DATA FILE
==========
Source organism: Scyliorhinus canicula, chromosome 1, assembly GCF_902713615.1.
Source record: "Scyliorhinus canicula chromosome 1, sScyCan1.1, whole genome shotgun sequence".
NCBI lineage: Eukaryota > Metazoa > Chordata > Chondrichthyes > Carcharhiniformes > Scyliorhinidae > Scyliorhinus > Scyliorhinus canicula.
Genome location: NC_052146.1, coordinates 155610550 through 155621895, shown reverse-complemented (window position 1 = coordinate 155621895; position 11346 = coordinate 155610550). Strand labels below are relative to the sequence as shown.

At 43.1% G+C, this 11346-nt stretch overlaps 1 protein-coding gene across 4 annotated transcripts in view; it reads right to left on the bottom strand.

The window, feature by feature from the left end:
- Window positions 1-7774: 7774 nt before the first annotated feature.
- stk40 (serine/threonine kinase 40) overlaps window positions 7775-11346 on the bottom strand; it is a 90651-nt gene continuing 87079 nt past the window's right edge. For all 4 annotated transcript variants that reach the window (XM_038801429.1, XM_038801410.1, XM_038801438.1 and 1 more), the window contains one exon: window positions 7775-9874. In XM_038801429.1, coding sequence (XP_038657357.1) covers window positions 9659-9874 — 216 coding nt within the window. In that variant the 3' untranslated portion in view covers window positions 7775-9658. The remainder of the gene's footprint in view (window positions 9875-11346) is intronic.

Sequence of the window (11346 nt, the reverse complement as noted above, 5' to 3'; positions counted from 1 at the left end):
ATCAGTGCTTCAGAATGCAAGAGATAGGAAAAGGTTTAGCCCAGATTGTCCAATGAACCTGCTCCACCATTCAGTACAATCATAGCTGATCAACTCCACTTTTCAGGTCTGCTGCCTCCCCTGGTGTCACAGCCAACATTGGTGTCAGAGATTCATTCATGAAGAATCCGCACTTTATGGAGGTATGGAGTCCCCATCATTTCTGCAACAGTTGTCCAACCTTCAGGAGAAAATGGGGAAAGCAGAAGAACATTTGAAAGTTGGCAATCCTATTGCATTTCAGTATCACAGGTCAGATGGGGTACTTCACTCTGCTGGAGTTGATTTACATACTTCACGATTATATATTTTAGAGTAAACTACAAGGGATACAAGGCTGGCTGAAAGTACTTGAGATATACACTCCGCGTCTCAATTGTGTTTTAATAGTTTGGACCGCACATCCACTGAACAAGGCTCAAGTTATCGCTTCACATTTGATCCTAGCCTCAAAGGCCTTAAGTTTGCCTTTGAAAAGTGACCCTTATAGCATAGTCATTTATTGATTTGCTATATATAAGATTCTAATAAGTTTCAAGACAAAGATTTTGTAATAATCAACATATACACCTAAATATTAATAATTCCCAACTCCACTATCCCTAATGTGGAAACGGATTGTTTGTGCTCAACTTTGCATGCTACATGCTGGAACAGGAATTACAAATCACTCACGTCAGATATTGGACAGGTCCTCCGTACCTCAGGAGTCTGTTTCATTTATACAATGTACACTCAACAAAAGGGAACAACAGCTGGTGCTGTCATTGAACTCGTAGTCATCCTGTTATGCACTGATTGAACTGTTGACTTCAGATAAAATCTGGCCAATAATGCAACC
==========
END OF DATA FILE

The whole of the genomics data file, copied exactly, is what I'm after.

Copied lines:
Source organism: Scyliorhinus canicula, chromosome 1, assembly GCF_902713615.1.
Source record: "Scyliorhinus canicula chromosome 1, sScyCan1.1, whole genome shotgun sequence".
NCBI lineage: Eukaryota > Metazoa > Chordata > Chondrichthyes > Carcharhiniformes > Scyliorhinidae > Scyliorhinus > Scyliorhinus canicula.
Genome location: NC_052146.1, coordinates 155610550 through 155621895, shown reverse-complemented (window position 1 = coordinate 155621895; position 11346 = coordinate 155610550). Strand labels below are relative to the sequence as shown.

At 43.1% G+C, this 11346-nt stretch overlaps 1 protein-coding gene across 4 annotated transcripts in view; it reads right to left on the bottom strand.

The window, feature by feature from the left end:
- Window positions 1-7774: 7774 nt before the first annotated feature.
- stk40 (serine/threonine kinase 40) overlaps window positions 7775-11346 on the bottom strand; it is a 90651-nt gene continuing 87079 nt past the window's right edge. For all 4 annotated transcript variants that reach the window (XM_038801429.1, XM_038801410.1, XM_038801438.1 and 1 more), the window contains one exon: window positions 7775-9874. In XM_038801429.1, coding sequence (XP_038657357.1) covers window positions 9659-9874 — 216 coding nt within the window. In that variant the 3' untranslated portion in view covers window positions 7775-9658. The remainder of the gene's footprint in view (window positions 9875-11346) is intronic.

Sequence of the window (11346 nt, the reverse complement as noted above, 5' to 3'; positions counted from 1 at the left end):
ATCAGTGCTTCAGAATGCAAGAGATAGGAAAAGGTTTAGCCCAGATTGTCCAATGAACCTGCTCCACCATTCAGTACAATCATAGCTGATCAACTCCACTTTTCAGGTCTGCTGCCTCCCCTGGTGTCACAGCCAACATTGGTGTCAGAGATTCATTCATGAAGAATCCGCACTTTATGGAGGTATGGAGTCCCCATCATTTCTGCAACAGTTGTCCAACCTTCAGGAGAAAATGGGGAAAGCAGAAGAACATTTGAAAGTTGGCAATCCTATTGCATTTCAGTATCACAGGTCAGATGGGGTACTTCACTCTGCTGGAGTTGATTTACATACTTCACGATTATATATTTTAGAGTAAACTACAAGGGATACAAGGCTGGCTGAAAGTACTTGAGATATACACTCCGCGTCTCAATTGTGTTTTAATAGTTTGGACCGCACATCCACTGAACAAGGCTCAAGTTATCGCTTCACATTTGATCCTAGCCTCAAAGGCCTTAAGTTTGCCTTTGAAAAGTGACCCTTATAGCATAGTCATTTATTGATTTGCTATATATAAGATTCTAATAAGTTTCAAGACAAAGATTTTGTAATAATCAACATATACACCTAAATATTAATAATTCCCAACTCCACTATCCCTAATGTGGAAACGGATTGTTTGTGCTCAACTTTGCATGCTACATGCTGGAACAGGAATTACAAATCACTCACGTCAGATATTGGACAGGTCCTCCGTACCTCAGGAGTCTGTTTCATTTATACAATGTACACTCAACAAAAGGGAACAACAGCTGGTGCTGTCATTGAACTCGTAGTCATCCTGTTATGCACTGATTGAACTGTTGACTTCAGATAAAATCTGGCCAATAATGCAACC